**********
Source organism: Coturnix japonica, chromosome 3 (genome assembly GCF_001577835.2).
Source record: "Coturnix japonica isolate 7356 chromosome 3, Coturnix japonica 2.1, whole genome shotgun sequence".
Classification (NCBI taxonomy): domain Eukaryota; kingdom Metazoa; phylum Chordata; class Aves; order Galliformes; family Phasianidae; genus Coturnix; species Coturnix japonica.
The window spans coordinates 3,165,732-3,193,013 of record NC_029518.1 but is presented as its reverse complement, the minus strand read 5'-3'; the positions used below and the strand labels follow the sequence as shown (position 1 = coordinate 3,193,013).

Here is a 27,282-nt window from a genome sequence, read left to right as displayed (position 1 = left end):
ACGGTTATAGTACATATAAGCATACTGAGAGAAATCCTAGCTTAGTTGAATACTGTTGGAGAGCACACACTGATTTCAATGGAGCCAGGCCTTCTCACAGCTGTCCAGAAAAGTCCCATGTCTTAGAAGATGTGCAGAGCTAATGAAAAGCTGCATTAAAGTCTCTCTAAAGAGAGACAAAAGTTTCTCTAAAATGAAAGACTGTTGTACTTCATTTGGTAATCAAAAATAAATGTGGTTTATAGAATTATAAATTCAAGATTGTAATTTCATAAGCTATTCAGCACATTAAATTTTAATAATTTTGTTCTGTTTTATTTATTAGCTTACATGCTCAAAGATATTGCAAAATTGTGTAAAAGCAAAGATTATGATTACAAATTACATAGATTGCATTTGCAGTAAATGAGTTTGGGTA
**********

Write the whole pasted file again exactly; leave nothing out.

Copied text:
Source organism: Coturnix japonica, chromosome 3 (genome assembly GCF_001577835.2).
Source record: "Coturnix japonica isolate 7356 chromosome 3, Coturnix japonica 2.1, whole genome shotgun sequence".
Classification (NCBI taxonomy): domain Eukaryota; kingdom Metazoa; phylum Chordata; class Aves; order Galliformes; family Phasianidae; genus Coturnix; species Coturnix japonica.
The window spans coordinates 3,165,732-3,193,013 of record NC_029518.1 but is presented as its reverse complement, the minus strand read 5'-3'; the positions used below and the strand labels follow the sequence as shown (position 1 = coordinate 3,193,013).

Here is a 27,282-nt window from a genome sequence, read left to right as displayed (position 1 = left end):
ACGGTTATAGTACATATAAGCATACTGAGAGAAATCCTAGCTTAGTTGAATACTGTTGGAGAGCACACACTGATTTCAATGGAGCCAGGCCTTCTCACAGCTGTCCAGAAAAGTCCCATGTCTTAGAAGATGTGCAGAGCTAATGAAAAGCTGCATTAAAGTCTCTCTAAAGAGAGACAAAAGTTTCTCTAAAATGAAAGACTGTTGTACTTCATTTGGTAATCAAAAATAAATGTGGTTTATAGAATTATAAATTCAAGATTGTAATTTCATAAGCTATTCAGCACATTAAATTTTAATAATTTTGTTCTGTTTTATTTATTAGCTTACATGCTCAAAGATATTGCAAAATTGTGTAAAAGCAAAGATTATGATTACAAATTACATAGATTGCATTTGCAGTAAATGAGTTTGGGTA